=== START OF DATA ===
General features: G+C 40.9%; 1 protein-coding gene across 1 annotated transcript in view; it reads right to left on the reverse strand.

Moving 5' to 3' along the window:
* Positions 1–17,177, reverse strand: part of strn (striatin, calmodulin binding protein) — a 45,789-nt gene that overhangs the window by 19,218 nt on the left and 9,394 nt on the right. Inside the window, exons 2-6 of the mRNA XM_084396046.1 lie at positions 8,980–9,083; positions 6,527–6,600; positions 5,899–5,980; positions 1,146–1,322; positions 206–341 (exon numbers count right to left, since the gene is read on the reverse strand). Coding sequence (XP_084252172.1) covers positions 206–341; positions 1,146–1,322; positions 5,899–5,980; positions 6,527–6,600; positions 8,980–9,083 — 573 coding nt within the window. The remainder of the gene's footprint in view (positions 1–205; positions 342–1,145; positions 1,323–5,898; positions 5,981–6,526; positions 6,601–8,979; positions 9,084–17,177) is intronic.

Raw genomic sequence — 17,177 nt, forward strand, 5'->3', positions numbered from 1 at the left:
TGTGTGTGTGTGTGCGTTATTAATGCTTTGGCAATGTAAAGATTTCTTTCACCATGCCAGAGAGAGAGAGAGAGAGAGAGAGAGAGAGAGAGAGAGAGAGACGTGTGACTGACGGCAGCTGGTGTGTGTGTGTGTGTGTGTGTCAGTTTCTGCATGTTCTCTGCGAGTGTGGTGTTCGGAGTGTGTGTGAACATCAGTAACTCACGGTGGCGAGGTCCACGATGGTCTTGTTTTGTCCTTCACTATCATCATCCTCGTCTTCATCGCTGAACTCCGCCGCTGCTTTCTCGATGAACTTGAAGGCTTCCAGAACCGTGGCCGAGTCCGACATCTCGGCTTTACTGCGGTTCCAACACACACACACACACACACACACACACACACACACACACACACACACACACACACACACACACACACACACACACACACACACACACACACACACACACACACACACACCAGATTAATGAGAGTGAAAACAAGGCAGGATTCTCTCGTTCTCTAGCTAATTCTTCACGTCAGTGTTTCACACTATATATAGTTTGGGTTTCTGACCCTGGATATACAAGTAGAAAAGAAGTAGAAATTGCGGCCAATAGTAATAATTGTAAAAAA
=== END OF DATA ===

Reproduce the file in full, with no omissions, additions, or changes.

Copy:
General features: G+C 40.9%; 1 protein-coding gene across 1 annotated transcript in view; it reads right to left on the reverse strand.

Moving 5' to 3' along the window:
* Positions 1–17,177, reverse strand: part of strn (striatin, calmodulin binding protein) — a 45,789-nt gene that overhangs the window by 19,218 nt on the left and 9,394 nt on the right. Inside the window, exons 2-6 of the mRNA XM_084396046.1 lie at positions 8,980–9,083; positions 6,527–6,600; positions 5,899–5,980; positions 1,146–1,322; positions 206–341 (exon numbers count right to left, since the gene is read on the reverse strand). Coding sequence (XP_084252172.1) covers positions 206–341; positions 1,146–1,322; positions 5,899–5,980; positions 6,527–6,600; positions 8,980–9,083 — 573 coding nt within the window. The remainder of the gene's footprint in view (positions 1–205; positions 342–1,145; positions 1,323–5,898; positions 5,981–6,526; positions 6,601–8,979; positions 9,084–17,177) is intronic.

Raw genomic sequence — 17,177 nt, forward strand, 5'->3', positions numbered from 1 at the left:
TGTGTGTGTGTGTGCGTTATTAATGCTTTGGCAATGTAAAGATTTCTTTCACCATGCCAGAGAGAGAGAGAGAGAGAGAGAGAGAGAGAGAGAGAGAGAGACGTGTGACTGACGGCAGCTGGTGTGTGTGTGTGTGTGTGTGTCAGTTTCTGCATGTTCTCTGCGAGTGTGGTGTTCGGAGTGTGTGTGAACATCAGTAACTCACGGTGGCGAGGTCCACGATGGTCTTGTTTTGTCCTTCACTATCATCATCCTCGTCTTCATCGCTGAACTCCGCCGCTGCTTTCTCGATGAACTTGAAGGCTTCCAGAACCGTGGCCGAGTCCGACATCTCGGCTTTACTGCGGTTCCAACACACACACACACACACACACACACACACACACACACACACACACACACACACACACACACACACACACACACACACACACACACACACACACACACACACACACACACCAGATTAATGAGAGTGAAAACAAGGCAGGATTCTCTCGTTCTCTAGCTAATTCTTCACGTCAGTGTTTCACACTATATATAGTTTGGGTTTCTGACCCTGGATATACAAGTAGAAAAGAAGTAGAAATTGCGGCCAATAGTAATAATTGTAAAAAA